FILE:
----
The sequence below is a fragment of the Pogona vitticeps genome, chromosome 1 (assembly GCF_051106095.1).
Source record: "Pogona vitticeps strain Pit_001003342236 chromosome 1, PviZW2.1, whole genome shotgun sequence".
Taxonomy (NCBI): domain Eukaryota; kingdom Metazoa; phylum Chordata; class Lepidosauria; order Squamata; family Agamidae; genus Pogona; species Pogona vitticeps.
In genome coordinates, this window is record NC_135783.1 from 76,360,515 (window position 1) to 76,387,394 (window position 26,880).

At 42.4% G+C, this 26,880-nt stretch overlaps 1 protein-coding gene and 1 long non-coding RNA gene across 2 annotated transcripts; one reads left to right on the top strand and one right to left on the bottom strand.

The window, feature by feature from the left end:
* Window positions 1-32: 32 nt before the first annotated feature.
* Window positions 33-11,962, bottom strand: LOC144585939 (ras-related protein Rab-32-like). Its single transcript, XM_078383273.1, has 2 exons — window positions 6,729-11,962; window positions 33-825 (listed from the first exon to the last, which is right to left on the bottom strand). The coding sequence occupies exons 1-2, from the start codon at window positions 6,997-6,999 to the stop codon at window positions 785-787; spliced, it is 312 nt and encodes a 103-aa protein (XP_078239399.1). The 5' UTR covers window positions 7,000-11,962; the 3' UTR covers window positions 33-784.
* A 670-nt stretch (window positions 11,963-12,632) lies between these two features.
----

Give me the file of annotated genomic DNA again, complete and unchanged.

The sequence below is a fragment of the Pogona vitticeps genome, chromosome 1 (assembly GCF_051106095.1).
Source record: "Pogona vitticeps strain Pit_001003342236 chromosome 1, PviZW2.1, whole genome shotgun sequence".
Taxonomy (NCBI): domain Eukaryota; kingdom Metazoa; phylum Chordata; class Lepidosauria; order Squamata; family Agamidae; genus Pogona; species Pogona vitticeps.
In genome coordinates, this window is record NC_135783.1 from 76,360,515 (window position 1) to 76,387,394 (window position 26,880).

At 42.4% G+C, this 26,880-nt stretch overlaps 1 protein-coding gene and 1 long non-coding RNA gene across 2 annotated transcripts; one reads left to right on the top strand and one right to left on the bottom strand.

The window, feature by feature from the left end:
* Window positions 1-32: 32 nt before the first annotated feature.
* Window positions 33-11,962, bottom strand: LOC144585939 (ras-related protein Rab-32-like). Its single transcript, XM_078383273.1, has 2 exons — window positions 6,729-11,962; window positions 33-825 (listed from the first exon to the last, which is right to left on the bottom strand). The coding sequence occupies exons 1-2, from the start codon at window positions 6,997-6,999 to the stop codon at window positions 785-787; spliced, it is 312 nt and encodes a 103-aa protein (XP_078239399.1). The 5' UTR covers window positions 7,000-11,962; the 3' UTR covers window positions 33-784.
* A 670-nt stretch (window positions 11,963-12,632) lies between these two features.